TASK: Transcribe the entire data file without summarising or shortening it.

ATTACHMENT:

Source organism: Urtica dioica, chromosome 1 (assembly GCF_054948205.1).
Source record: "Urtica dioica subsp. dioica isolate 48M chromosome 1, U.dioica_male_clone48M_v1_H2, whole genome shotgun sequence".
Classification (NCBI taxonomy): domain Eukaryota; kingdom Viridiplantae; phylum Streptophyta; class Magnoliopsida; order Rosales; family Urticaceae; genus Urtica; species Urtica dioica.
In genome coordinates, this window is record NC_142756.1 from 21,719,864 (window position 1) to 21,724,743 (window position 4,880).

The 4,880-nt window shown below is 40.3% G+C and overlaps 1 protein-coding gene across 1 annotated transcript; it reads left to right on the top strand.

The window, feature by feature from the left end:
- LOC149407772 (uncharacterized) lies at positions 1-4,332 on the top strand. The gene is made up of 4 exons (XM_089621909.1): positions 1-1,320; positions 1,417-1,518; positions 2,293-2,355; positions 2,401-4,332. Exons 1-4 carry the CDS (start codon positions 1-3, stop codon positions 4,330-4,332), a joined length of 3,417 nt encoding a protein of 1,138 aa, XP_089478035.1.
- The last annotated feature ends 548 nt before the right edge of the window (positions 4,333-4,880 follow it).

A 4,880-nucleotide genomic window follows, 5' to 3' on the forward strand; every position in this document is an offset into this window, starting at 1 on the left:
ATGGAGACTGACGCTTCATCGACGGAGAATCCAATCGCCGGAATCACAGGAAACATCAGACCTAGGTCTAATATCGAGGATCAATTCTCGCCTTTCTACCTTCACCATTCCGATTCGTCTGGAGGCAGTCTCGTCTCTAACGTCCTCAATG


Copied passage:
Source organism: Urtica dioica, chromosome 1 (assembly GCF_054948205.1).
Source record: "Urtica dioica subsp. dioica isolate 48M chromosome 1, U.dioica_male_clone48M_v1_H2, whole genome shotgun sequence".
Classification (NCBI taxonomy): domain Eukaryota; kingdom Viridiplantae; phylum Streptophyta; class Magnoliopsida; order Rosales; family Urticaceae; genus Urtica; species Urtica dioica.
In genome coordinates, this window is record NC_142756.1 from 21,719,864 (window position 1) to 21,724,743 (window position 4,880).

The 4,880-nt window shown below is 40.3% G+C and overlaps 1 protein-coding gene across 1 annotated transcript; it reads left to right on the top strand.

The window, feature by feature from the left end:
- LOC149407772 (uncharacterized) lies at positions 1-4,332 on the top strand. The gene is made up of 4 exons (XM_089621909.1): positions 1-1,320; positions 1,417-1,518; positions 2,293-2,355; positions 2,401-4,332. Exons 1-4 carry the CDS (start codon positions 1-3, stop codon positions 4,330-4,332), a joined length of 3,417 nt encoding a protein of 1,138 aa, XP_089478035.1.
- The last annotated feature ends 548 nt before the right edge of the window (positions 4,333-4,880 follow it).

A 4,880-nucleotide genomic window follows, 5' to 3' on the forward strand; every position in this document is an offset into this window, starting at 1 on the left:
ATGGAGACTGACGCTTCATCGACGGAGAATCCAATCGCCGGAATCACAGGAAACATCAGACCTAGGTCTAATATCGAGGATCAATTCTCGCCTTTCTACCTTCACCATTCCGATTCGTCTGGAGGCAGTCTCGTCTCTAACGTCCTCAATG